# CS代考计算机代写 flex Computational Complexity and Computability

Computational Complexity and Computability

Lecture 7 – Closure Properties & Reducibility

Koushik Pal

University of Toronto

February 1, 2021

Closure Properties

Theorem

The class D is closed under union, intersection, concatenation, complementation and Kleene star.

Proof.

Let A, B ∈ D. By definition, there are deciders MA and MB that recognize A and B, respectively.

Define a TM M as follows: On input w:

Run MA on w; if MA rejects, reject. Run MB on w; if MB rejects, reject. Otherwise accept.

Clearly,M isadeciderandL(M)=A∩B. Hence,A∩B∈D. Exercise: Prove the rest.

Closure Properties

Theorem

The class SD is closed under union, intersection, concatenation and Kleene star, but not under complementation.

Proof.

Let A, B ∈ SD. By definition, there are TMs MA and MB that recognize A and B, respectively.

Define a TM M as follows: On input w:

Run MA and MB alternately on w step by step; if either MA or MB accepts, accept.

Clearly,L(M)=A∪B. Hence,A∪B∈SD. Exercise: Prove the rest.

Closure Properties Definition

coSD:={A|Ac ∈SD}. Theorem

D = SD ∩ coSD.

Proof.

(−→)

If A ∈ D, then A = L(M) for some decider M. Naturally, A ∈ SD. Define a TM M′ as follows:

On input w:

Run M on w.

If M accepts, reject; if M rejects, accept.

Clearly, L(M′) = Ac, which implies A ∈ coSD.

Closure Properties

(←−)

Suppose A ∈ SD ∩ coSD. Let E and E′ be enumerators for A and Ac, respectively. Then A is decided by a TM which, on input w, runs E and E′ in parallel and accepts or rejects based on which enumerator outputs w.

DIAG and ATM

Definition

DIAG:={⟨M⟩|M isaTMand⟨M⟩̸∈L(M)}. ATM :={⟨M,w⟩|M isaTMandw∈L(M)}.

Theorem

DIAG ̸∈ SD.

ATM ∈SDD.

DIAGc Definition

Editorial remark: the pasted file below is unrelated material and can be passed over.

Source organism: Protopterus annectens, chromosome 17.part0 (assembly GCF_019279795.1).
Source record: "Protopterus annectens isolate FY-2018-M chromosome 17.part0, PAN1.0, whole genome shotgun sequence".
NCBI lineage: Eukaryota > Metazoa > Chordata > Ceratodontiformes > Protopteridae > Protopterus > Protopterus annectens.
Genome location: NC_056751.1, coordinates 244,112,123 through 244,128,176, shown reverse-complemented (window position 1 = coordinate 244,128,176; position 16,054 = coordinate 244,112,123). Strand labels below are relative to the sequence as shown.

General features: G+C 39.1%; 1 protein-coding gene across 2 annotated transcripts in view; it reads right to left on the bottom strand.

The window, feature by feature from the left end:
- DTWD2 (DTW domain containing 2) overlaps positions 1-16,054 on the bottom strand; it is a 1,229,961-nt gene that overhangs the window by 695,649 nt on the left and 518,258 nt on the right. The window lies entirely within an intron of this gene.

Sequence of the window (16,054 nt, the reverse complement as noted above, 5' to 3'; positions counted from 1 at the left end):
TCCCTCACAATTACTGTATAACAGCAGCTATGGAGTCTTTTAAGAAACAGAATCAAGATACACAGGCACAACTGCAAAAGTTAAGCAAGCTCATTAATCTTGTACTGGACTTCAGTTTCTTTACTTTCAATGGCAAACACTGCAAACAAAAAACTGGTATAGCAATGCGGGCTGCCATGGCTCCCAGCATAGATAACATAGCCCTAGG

DIAGc := {⟨M⟩|M isaTMand⟨M⟩∈L(M)} {w | w does not encode a TM}.

Theorem

DIAGc ∈SDD. Proof.

⟨M⟩ ∈ DIAGc ⇐⇒ ⟨M⟩ ∈ L(M) ⇐⇒ ⟨M,⟨M⟩⟩ ∈ ATM. Since ATM ∈ SD, it follows that DIAGc ∈ SD as well.

On the other hand DIAGc ̸∈ D, since otherwise DIAG ∈ D as D is closed under complementation.

A cT M Definition

AcTM := {⟨M,w⟩|M isaTMandw̸∈L(M)}

{w | w does not encode a pair of TM and input}.

Theorem

AcTM ̸∈SD. Proof.

We have already shown that ATM ∈ SD and D = SD ∩ coSD. If AcTM ∈ SD, then ATM ∈ coSD, and consequently, ATM ∈ D.

Reducibility

Definition

Let A, B be two languages. We say A is mapping reducible to B, written A ≤m B, if there is a computable function f : Σ∗ → Σ∗ such that for every w ∈ Σ∗,

w∈A ⇐⇒ f(w)∈B.

The function f is called the reduction from A to B.

Properties of reduction

Theorem (Properties of ≤m)

1. Reflexive: A ≤m A.

2. Transitive: If A ≤m B and B ≤m C, then A ≤m C.

3. IfA≤m B,thenAc ≤m Bc.

4. If A ≤m B and B is (semi-) decidable, then A is (semi-) decidable.

Proof.

1, 2 and 3 : Exercise!

Properties of reduction

4. Let MB be a (semi-) decider for B, let f be a reduction from A to B, and let Mf be a TM that computes f.

Consider the following TM MA: On input w:

Run Mf on w to obtain f(w).

Run MB on f(w) and output whatever MB outputs.

Asf isareductionfromAtoB,w∈A ⇐⇒ f(w)∈B. Equivalently, MB accepts f(w) iff w ∈ A.

Consequently, L(MA) = A, and hence, A is (semi-) decidable.

Corollary

If A ≤m B and A is not (semi-) decidable, then neither is B.

Application

Problem

Show that AcTM ̸∈ SD by reducing from DIAG. Proof.

Define f : Σ∗ → Σ∗ as follows:

f(⟨M⟩) = ⟨M,⟨M⟩⟩;

f(w) = ⟨Maccept,ε⟩ for strings w that do not encode a TM. (Maccept is a machine that always accepts.)

It is easy to see that f is computable.

Also, notice that

⟨M⟩ ∈ DIAG ⇐⇒ ⟨M⟩ ̸∈ L(M) ⇐⇒ ⟨M,⟨M⟩⟩ ∈ AcTM. (The reverse direction holds because ⟨Maccept, ε⟩ ̸∈ AcT M .)

Hence, DIAG ≤m AcTM.

Since DIAG ̸∈ SD, it follows that AcTM ̸∈ SD.